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Artis v. Santos

United States District Court, N.D. Indiana, Hammond Division

December 14, 2018




         This matter is before the court on defendant Adrian Santos' motion for summary judgment (DE # 46), and plaintiff Randall Artis' motion for voluntary dismissal of Count V of his amended complaint (DE # 40). For the reasons identified below, Santos' motion will be granted in part and denied in part, and Artis' motion will be granted.

         I. BACKGROUND

         A. Factual Background

         The present dispute arises from Artis' termination from his employment with the City of East Chicago Clerk's Office. The following facts are undisputed for purposes of resolving the pending motion for summary judgment.

         In 2005, Artis pleaded guilty to a federal felony charge related to his theft of funds from the City of East Chicago (“the City”) during his tenure as a councilman for the City. (DE # 48-1 at 5-12; DE # 48-2.) Several years later, in the fall of 2014, Santos asked Artis to help him campaign in his bid to be elected Clerk for the City. (DE # 54-3 at 40, 44.) Artis obliged. (Id.) Santos won the election, and took office in January 2016. (DE # 48-8 at 5.)

         Meanwhile, in August 2015, the then-City Clerk Mary Morris Leonard had hired Artis as a junior clerk in the Clerk's Office. (DE # 48-3 at 6-7; DE # 54-3 at 29, 38.) In addition to his clerical duties, Artis was responsible for handling money, such as for the posting of bond. (DE # 48-1 at 15.)

         In December 2015, in anticipation of his entry into office as Clerk, Santos sought advice from the City's human resources consultant about administering background checks for all Clerk's Office employees. (DE # 48-9 at 5.) Santos wanted to administer background checks as part of his implementation of new professionalism standards. (Id.) Santos also wanted to obtain insurance coverage for the Clerk's Office. (Id.) At the time, the City was insured under a crime policy with Braman Insurance Services (“the Crime Policy”). (DE # 48-8 at 7-8; DE # 48-12.) The Crime Policy excluded coverage for a loss caused by an employee if the employee had previously committed a theft or other dishonest act. (DE # 48-8 at 7-8.) Santos testified that he believed that the Crime Policy would not cover an employee previously convicted of a felony if there was a subsequent claim related to that employee. (Id. at 11.)

         In the second week of January 2016, shortly after taking office, Santos asked Artis to support County Commissioner Mike Repay in his upcoming May 2016 bid for reelection. (DE # 48-1 at 24.) Santos also asked Artis to support Marissa McDermott in her campaign for Lake County Circuit Court Judge. (Id. at 26.) Specifically, Santos asked Artis to take Repay and McDermott through the West Calumet Complex to secure voter support from the community there. (Id. at 27-30.) Artis told Santos that he did not have time to help campaign for Repay and McDermott. (Id. at 27-29.) A few days later, Santos repeated his request and Artis again refused. (Id. at 30.)

         Two weeks later, on February 1, 2016, Santos terminated Artis. (DE # 48-13.) Santos told Artis that he was terminating his employment in light of his previous felony conviction. (DE # 54-3 at 69-71.) Santos also provided Artis with two termination letters, dated February 1, 2016, and February 4, 2016. (DE # 48-13.) The February 1, 2016, letter stated that Santos terminated Artis' employment based on his previous felony conviction. (Id. at 1.) The February 4, 2016, letter provided additional detail and stated that Santos had adopted new professionalism standards for the Clerk's Office, and now, as a condition of continued employment, all employees must meet the requirements for bonding. (Id. at 2.) Santos' letter informed Artis that, in light of his previous felony conviction, he did not meet the requirements for bonding and thus was terminated. (Id.)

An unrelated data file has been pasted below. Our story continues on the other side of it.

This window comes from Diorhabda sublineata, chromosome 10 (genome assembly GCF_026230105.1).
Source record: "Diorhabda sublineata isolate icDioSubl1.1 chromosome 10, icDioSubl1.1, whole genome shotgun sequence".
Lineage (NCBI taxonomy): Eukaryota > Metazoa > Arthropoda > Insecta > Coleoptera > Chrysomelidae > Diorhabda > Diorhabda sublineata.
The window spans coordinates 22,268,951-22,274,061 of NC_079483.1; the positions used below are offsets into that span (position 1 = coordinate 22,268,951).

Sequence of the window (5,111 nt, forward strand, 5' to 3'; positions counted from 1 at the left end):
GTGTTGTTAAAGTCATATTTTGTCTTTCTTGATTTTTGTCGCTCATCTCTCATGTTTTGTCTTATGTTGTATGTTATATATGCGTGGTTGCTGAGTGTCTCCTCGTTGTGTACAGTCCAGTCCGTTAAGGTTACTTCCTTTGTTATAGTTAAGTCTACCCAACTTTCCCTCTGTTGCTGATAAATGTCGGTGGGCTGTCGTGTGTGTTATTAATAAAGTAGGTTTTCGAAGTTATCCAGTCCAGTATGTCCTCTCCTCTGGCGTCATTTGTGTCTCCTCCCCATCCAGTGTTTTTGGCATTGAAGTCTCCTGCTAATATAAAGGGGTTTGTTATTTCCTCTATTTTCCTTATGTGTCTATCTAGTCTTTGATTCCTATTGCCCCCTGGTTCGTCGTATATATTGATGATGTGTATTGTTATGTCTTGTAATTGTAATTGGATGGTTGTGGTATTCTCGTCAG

B. Procedural History

         In his amended complaint, Artis alleges that Santos is liable pursuant to 42 U.S.C. § 1983 for violating his constitutional rights. (DE # 20.) In Count I, Artis claims that Santos violated his right to procedural and substantive due process. (Id. at 6.) In Count II, Artis claims that Santos retaliated against him in violation of his First Amendment right to free speech.[1] (Id. at 9.)


         Federal Rule of Civil Procedure 56 requires the entry of summary judgment, after an adequate time for discovery, against a party “who fails to make a showing sufficient to establish the existence of an element essential to that party's case, and on which that party will bear the burden of proof at trial.” Celotex Corp. v. Catrett, 477 U.S. 317, 322 (1986). In responding to a motion for summary judgment, the non-moving party must identify specific facts establishing that there is a genuine issue of fact for trial. Anderson v. Liberty Lobby, Inc., 477 U.S. 242, 252 (1986); Palmer, 327 F.3d at 595. In doing so, the non-moving party cannot rest on the pleadings alone, but must present proof in support of its position. Anderson, 477 U.S. at 248. A dispute about a material fact is genuine only “if the evidence is such that a reasonable jury could return a verdict for the nonmoving party.” Id. If no reasonable jury could find for the non-moving party, then there is no “genuine” dispute. Scott v. Harris, 550 U.S. 372, 380 (2007).

         The court's role in deciding a summary judgment motion is not to evaluate the truth of the matter, but instead to determine whether there is a genuine issue of triable fact. Anderson, 477 U.S. at 249-50; Doe v. R.R. Donnelley & Sons Co., 42 F.3d 439, 443 (7th Cir. 1994). In viewing the facts presented on a motion for summary judgment, a court must construe all facts in a light most favorable to the non-moving party and draw all legitimate ...

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